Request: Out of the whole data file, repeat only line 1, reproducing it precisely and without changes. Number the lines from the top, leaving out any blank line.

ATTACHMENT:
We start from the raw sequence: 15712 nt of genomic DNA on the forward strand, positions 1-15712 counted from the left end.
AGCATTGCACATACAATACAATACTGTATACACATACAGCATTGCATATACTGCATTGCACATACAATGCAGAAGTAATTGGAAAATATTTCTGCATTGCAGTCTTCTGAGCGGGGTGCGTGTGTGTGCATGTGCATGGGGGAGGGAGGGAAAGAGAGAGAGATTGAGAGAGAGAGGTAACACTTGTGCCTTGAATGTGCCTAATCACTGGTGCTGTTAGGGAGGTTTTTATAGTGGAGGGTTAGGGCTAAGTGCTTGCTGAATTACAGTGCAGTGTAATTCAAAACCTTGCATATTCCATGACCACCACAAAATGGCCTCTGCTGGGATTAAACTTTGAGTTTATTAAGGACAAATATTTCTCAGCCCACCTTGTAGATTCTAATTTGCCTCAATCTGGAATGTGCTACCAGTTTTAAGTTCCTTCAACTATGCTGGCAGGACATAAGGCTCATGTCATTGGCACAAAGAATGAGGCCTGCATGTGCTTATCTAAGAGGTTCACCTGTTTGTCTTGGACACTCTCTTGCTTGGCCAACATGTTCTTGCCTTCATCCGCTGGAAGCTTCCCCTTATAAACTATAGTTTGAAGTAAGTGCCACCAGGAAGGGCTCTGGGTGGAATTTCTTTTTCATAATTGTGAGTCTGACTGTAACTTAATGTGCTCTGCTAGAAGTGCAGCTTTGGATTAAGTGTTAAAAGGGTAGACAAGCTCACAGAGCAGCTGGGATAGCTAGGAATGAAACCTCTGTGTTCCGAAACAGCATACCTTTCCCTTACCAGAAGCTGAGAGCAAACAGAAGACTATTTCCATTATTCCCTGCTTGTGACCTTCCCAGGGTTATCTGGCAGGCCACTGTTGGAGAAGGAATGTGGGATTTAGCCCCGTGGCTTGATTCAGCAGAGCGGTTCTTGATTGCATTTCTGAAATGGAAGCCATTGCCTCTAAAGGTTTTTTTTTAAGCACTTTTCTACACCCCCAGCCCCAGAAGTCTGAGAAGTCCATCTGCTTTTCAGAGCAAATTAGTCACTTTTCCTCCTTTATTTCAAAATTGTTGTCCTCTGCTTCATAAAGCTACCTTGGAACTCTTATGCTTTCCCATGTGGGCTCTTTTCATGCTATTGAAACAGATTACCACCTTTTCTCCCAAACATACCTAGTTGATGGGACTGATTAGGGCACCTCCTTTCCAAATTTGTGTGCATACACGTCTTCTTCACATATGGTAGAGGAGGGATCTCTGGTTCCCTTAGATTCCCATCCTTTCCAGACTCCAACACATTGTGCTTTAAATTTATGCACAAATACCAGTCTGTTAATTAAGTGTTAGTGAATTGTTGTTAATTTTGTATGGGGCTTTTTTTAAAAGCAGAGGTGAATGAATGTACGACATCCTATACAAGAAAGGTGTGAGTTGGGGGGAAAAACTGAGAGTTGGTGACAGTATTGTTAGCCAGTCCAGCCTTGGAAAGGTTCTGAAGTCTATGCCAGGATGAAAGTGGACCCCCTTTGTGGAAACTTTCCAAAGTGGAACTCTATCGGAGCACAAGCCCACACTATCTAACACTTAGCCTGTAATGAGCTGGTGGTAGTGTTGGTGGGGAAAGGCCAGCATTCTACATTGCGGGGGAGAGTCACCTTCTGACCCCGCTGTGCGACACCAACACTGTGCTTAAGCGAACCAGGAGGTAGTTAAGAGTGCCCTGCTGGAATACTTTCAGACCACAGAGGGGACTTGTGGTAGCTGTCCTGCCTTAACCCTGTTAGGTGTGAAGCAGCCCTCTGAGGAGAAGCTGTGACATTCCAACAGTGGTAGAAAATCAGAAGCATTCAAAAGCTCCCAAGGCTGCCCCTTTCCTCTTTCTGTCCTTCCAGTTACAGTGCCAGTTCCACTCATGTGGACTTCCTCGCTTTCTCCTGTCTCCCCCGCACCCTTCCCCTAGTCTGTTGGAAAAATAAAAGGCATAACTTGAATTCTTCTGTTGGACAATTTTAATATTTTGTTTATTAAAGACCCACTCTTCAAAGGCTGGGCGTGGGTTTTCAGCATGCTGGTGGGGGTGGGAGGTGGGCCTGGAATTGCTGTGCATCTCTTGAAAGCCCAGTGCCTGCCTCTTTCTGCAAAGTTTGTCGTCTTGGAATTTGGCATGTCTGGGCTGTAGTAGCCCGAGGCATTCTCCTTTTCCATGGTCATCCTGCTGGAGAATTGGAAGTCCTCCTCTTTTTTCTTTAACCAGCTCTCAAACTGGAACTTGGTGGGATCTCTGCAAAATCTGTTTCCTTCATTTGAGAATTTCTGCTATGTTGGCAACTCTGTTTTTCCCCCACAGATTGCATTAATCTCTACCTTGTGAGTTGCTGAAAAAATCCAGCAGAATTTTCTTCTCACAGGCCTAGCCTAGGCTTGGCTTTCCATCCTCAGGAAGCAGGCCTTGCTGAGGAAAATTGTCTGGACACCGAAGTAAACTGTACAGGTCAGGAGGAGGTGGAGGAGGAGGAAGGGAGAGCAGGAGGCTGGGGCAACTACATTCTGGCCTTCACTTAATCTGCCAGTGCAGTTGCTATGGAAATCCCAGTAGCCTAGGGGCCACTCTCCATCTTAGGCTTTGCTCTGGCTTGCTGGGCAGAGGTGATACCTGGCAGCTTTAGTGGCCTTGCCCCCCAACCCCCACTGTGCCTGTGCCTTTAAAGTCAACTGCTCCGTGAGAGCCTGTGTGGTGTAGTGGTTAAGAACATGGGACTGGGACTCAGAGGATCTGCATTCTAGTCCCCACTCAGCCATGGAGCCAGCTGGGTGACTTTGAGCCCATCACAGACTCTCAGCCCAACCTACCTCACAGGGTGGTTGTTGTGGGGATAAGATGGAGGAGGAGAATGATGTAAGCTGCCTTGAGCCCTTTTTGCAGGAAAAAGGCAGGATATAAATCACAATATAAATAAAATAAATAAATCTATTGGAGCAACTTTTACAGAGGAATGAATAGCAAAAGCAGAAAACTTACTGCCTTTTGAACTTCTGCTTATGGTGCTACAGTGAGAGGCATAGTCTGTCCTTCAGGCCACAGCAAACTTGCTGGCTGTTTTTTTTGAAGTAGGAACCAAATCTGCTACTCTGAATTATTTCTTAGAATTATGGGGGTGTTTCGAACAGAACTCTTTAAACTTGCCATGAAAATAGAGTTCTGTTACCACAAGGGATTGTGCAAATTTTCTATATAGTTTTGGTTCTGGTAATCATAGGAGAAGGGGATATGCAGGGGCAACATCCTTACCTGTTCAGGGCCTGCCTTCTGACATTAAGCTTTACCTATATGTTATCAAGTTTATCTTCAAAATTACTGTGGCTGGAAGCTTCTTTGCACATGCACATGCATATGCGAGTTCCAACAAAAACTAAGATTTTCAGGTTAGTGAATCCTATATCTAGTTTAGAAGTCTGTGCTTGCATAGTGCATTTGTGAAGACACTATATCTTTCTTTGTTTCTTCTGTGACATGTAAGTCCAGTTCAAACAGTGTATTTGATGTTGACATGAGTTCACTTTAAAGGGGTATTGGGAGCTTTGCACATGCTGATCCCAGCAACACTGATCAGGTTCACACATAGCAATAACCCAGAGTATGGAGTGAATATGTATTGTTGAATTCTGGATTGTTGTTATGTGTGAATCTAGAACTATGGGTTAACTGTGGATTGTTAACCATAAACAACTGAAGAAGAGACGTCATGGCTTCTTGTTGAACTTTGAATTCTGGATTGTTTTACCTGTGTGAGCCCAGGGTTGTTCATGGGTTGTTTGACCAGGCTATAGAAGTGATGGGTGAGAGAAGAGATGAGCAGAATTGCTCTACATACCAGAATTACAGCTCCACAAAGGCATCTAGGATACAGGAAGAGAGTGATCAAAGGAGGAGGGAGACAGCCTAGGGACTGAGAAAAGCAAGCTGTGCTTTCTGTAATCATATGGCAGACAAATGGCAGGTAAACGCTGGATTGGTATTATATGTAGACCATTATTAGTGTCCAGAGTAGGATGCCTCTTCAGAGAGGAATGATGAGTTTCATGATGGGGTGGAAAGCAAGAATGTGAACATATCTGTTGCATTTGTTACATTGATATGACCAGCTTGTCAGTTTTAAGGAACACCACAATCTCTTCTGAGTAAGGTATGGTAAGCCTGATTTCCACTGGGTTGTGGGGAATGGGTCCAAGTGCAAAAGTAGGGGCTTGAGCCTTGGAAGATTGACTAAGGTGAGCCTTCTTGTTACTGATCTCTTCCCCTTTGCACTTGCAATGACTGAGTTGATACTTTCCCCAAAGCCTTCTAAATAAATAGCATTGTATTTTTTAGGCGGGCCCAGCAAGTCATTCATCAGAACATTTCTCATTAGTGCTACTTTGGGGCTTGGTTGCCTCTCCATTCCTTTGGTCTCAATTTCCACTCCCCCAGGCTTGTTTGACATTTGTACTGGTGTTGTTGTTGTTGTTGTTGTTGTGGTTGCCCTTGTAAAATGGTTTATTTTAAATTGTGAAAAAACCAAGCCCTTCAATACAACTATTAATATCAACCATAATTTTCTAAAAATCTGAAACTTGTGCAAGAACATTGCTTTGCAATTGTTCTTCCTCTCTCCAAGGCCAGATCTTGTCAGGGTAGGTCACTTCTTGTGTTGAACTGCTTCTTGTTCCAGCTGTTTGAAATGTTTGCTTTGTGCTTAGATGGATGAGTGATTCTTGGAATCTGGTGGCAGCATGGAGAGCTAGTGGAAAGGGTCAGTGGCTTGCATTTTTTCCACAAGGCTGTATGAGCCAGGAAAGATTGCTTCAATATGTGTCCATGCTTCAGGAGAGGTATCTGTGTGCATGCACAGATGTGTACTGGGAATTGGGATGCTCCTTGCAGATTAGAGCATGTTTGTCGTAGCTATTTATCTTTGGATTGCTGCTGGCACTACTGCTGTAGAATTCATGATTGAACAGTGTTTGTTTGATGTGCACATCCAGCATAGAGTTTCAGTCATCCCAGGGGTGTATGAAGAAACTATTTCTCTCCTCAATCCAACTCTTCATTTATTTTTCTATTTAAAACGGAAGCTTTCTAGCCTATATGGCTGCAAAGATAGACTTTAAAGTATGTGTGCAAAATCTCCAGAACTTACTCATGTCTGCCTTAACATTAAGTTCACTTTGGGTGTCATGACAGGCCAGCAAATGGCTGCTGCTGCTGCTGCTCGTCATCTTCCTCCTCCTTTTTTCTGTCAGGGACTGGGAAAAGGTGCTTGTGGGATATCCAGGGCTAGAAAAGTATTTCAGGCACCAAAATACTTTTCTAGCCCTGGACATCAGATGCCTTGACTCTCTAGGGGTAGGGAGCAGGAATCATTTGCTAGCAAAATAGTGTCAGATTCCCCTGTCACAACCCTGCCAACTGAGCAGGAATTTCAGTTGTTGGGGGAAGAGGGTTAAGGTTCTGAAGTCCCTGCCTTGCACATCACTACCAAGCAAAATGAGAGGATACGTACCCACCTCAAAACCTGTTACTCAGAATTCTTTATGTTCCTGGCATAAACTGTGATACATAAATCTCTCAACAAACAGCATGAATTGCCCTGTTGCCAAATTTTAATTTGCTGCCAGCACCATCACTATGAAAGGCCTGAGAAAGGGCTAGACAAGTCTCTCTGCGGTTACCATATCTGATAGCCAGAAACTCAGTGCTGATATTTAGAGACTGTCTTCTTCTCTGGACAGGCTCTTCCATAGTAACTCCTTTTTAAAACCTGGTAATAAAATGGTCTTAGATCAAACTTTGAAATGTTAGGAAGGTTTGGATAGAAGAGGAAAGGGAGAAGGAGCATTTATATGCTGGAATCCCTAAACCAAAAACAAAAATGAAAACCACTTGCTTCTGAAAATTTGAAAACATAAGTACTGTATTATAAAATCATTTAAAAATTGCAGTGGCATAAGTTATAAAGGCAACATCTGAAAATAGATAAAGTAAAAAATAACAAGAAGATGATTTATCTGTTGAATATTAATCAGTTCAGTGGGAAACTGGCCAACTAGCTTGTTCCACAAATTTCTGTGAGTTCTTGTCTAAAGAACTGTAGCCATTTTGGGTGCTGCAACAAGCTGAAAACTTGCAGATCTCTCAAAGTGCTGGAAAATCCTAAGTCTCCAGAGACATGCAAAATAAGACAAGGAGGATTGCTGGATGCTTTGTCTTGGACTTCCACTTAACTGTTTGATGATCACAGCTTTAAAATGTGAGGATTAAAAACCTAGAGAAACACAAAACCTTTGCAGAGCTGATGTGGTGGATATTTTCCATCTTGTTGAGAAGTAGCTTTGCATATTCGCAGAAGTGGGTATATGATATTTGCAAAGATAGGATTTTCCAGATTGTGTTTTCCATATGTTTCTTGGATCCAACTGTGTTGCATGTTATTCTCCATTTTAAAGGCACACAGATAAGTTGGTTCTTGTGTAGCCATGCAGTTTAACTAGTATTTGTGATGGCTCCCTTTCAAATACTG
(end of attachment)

We start from the raw sequence: 15712 nt of genomic DNA on the forward strand, positions 1-15712 counted from the left end.